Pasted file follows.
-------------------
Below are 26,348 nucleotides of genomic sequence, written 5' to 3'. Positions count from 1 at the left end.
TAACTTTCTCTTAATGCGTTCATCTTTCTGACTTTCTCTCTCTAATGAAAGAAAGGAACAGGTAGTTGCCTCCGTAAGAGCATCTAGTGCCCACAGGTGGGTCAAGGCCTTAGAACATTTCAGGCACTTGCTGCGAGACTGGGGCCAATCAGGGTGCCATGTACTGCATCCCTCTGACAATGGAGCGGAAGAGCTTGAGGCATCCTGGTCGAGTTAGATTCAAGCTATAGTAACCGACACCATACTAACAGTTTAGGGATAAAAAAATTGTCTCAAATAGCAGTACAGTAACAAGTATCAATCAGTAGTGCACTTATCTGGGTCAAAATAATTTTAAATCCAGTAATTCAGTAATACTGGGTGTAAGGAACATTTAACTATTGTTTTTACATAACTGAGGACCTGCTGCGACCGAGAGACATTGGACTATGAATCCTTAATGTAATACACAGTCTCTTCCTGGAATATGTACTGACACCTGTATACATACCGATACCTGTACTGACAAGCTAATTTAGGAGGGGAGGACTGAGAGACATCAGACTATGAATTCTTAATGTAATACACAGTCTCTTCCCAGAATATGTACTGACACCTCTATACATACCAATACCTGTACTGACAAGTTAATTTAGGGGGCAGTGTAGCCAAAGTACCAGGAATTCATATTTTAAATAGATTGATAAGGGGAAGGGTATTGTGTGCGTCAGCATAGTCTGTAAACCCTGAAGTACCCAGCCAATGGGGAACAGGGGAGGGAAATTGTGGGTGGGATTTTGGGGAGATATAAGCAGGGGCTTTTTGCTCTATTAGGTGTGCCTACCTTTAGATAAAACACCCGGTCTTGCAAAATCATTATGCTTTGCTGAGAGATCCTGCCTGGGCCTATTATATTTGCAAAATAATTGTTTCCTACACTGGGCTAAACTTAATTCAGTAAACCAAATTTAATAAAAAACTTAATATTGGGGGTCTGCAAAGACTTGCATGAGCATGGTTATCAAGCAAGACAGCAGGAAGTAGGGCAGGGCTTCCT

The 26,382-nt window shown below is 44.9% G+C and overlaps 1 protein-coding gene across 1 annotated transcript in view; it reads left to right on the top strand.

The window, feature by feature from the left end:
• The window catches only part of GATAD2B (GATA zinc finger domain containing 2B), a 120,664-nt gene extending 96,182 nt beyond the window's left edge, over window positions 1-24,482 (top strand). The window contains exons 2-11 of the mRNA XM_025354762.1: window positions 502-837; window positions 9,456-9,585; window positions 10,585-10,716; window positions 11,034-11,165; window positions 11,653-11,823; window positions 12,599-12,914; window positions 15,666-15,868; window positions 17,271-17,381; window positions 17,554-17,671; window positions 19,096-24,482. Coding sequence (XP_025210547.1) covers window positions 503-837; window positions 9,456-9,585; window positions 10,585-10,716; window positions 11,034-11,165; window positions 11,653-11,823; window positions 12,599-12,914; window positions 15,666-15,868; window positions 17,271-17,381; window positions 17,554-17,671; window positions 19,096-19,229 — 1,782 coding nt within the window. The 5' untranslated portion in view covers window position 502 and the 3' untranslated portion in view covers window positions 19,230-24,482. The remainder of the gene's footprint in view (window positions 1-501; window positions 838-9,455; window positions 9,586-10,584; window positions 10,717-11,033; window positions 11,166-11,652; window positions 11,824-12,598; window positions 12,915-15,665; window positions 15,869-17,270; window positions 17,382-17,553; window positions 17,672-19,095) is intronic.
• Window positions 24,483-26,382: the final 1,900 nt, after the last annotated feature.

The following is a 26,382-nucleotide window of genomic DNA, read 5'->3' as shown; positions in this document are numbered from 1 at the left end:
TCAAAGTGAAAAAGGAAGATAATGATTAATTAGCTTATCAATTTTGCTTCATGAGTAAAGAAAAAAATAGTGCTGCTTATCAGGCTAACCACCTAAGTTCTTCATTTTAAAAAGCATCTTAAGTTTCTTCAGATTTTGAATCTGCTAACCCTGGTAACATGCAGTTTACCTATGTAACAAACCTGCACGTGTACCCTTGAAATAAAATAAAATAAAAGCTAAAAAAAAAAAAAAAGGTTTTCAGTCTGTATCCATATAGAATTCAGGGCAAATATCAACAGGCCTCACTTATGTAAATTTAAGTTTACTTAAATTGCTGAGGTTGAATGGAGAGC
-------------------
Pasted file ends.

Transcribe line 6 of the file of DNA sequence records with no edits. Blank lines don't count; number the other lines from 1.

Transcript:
• Window positions 24,483-26,382: the final 1,900 nt, after the last annotated feature.